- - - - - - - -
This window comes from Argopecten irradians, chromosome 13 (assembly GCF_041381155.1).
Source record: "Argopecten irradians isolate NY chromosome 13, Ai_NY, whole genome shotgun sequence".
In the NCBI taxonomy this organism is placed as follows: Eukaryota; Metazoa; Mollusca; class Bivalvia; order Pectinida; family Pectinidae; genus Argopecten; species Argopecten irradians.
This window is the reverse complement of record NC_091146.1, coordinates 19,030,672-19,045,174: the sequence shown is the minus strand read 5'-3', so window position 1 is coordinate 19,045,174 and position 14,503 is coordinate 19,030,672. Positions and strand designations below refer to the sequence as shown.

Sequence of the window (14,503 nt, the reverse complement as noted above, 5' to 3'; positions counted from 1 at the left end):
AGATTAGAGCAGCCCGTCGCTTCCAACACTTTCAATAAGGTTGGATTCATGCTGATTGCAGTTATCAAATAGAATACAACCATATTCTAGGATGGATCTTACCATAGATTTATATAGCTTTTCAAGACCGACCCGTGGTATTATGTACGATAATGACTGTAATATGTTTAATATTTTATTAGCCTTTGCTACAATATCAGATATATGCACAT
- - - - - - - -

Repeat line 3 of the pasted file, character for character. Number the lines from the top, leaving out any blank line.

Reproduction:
In the NCBI taxonomy this organism is placed as follows: Eukaryota; Metazoa; Mollusca; class Bivalvia; order Pectinida; family Pectinidae; genus Argopecten; species Argopecten irradians.